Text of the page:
Sunday, December 20, 2015

Sino-Korean Block was Located at the Northern Margin of East Gondwana Across the Ediacaran/Cambrian Boundary

Detrital zircon geochronology and Nd isotope geochemistry of the basal succession of the Taebaeksan Basin, South Korea: Implications for the Gondwana linkage of the Sino-Korean (North China) block during the Neoproterozoic–early Cambrian


Lee et al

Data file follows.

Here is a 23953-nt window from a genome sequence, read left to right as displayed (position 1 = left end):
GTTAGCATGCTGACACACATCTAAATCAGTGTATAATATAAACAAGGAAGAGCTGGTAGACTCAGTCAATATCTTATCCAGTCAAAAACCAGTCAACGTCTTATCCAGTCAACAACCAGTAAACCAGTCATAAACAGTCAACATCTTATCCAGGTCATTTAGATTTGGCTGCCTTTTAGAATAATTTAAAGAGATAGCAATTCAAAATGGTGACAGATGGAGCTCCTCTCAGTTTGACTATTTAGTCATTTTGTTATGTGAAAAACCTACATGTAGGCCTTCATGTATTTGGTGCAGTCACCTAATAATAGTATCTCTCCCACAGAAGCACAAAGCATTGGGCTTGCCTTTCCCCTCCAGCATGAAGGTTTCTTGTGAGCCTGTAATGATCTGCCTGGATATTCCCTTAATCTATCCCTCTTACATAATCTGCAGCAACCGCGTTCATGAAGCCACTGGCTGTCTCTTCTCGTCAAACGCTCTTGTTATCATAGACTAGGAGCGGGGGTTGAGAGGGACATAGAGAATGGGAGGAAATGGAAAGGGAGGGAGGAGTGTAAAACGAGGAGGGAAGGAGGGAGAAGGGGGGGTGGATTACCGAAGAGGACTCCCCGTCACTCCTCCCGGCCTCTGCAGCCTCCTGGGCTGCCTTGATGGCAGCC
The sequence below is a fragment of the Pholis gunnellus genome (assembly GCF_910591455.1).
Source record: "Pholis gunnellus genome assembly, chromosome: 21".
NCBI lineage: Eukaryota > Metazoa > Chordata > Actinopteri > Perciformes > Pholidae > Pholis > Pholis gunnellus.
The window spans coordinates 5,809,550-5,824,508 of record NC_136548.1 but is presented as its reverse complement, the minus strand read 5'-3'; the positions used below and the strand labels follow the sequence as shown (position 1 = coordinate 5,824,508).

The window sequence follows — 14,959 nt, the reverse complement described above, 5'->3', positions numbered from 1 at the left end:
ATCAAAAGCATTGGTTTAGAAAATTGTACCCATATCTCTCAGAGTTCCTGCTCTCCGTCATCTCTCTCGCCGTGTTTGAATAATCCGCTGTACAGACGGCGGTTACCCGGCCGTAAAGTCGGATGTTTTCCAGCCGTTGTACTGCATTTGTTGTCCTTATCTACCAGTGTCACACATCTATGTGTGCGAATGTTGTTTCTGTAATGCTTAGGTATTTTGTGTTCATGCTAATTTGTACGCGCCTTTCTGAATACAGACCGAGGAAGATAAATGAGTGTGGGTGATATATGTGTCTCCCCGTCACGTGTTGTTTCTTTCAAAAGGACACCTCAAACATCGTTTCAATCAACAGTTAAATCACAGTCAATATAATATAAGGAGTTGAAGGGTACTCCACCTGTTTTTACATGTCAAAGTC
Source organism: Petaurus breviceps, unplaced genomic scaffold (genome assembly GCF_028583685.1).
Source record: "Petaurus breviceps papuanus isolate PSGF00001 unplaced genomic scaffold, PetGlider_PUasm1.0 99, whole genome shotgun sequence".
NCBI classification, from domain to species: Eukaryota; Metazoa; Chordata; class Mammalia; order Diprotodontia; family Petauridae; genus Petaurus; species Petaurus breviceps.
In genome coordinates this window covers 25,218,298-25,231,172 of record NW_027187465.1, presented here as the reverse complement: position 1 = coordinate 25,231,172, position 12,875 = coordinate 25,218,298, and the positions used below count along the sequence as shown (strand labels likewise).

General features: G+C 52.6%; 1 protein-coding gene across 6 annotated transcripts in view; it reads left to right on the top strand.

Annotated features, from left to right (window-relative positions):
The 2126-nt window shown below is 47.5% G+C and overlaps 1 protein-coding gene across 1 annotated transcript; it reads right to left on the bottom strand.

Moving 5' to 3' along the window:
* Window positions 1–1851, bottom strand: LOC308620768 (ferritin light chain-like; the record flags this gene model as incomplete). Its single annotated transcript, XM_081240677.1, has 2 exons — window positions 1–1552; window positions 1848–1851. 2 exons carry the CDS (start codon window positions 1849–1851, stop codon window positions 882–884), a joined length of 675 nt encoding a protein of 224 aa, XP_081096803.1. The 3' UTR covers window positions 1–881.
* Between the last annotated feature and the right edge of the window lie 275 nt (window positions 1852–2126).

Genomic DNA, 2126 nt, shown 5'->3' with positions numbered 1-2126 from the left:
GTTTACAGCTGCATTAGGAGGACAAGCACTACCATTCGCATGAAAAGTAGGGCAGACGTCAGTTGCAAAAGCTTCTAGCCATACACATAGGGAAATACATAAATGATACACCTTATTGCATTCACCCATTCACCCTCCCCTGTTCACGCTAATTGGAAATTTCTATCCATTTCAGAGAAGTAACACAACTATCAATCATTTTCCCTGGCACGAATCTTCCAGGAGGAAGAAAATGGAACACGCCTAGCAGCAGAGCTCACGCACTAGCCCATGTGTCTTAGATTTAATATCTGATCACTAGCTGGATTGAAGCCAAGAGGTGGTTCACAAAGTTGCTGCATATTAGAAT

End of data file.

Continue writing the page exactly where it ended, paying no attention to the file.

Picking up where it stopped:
The paleogeographic configuration of continental blocks around East Gondwana during the Neoproterozoic–early Cambrian is controversial. This study reports the U–Pb ages of detrital zircons and Nd isotopic composition of the Neoproterozoic–early Cambrian succession developed on the Precambrian basement in South Korea, which formed the southeastern portion of the Sino-Korean block (SKB) in its present configuration. Three stratigraphic units are addressed in this study: the Neoproterozoic Jangsan, early Cambrian Myeonsan, and early–middle Cambrian Myobong Formations. Both the Jangsan (white to pink quartz sandstone) and Myeonsan (dark gray ilmenite-rich sandstone/shale) formations are barren and are unconformably and conformably overlain, respectively, by the dark gray, fossiliferous fine-grained Myobong Formations. The Jangsan and Myeonsan Formations contain zircons with Archean–Paleoproterozoic ages, indicative of detritus derived from the local Precambrian basement. In contrast, the Myobong Formation is dominated by Mesoproterozoic to Neoproterozoic zircons, which are not represented in the local Precambrian basement. The Sm–Nd model ages of the Myobong Formation are younger than those of the underlying strata, indicative of significant changes in provenance during the deposition of this formation. Comparison with coeval sediment having Gondwana signatures in the southern margin of the SKB and the Tethyan Himalayan terrane strongly suggests that the Myobong Formation was derived from orogens in East Gondwana. The results of this study reveal that the timing of the Myobong Formation deposition marks the onset of a sedimentation episode on the southeastern margin of the SKB, which was related to the emergence of a vast source province in East Gondwana, possibly aided by the Cambrian transgression onto the SKB. In comparison with the published literature, we argue for the paleogeographic continuity of the SKB with the northern margin of East Gondwana, possibly between northwestern Australia and northeastern India during the Neoproterozoic–early Cambrian.

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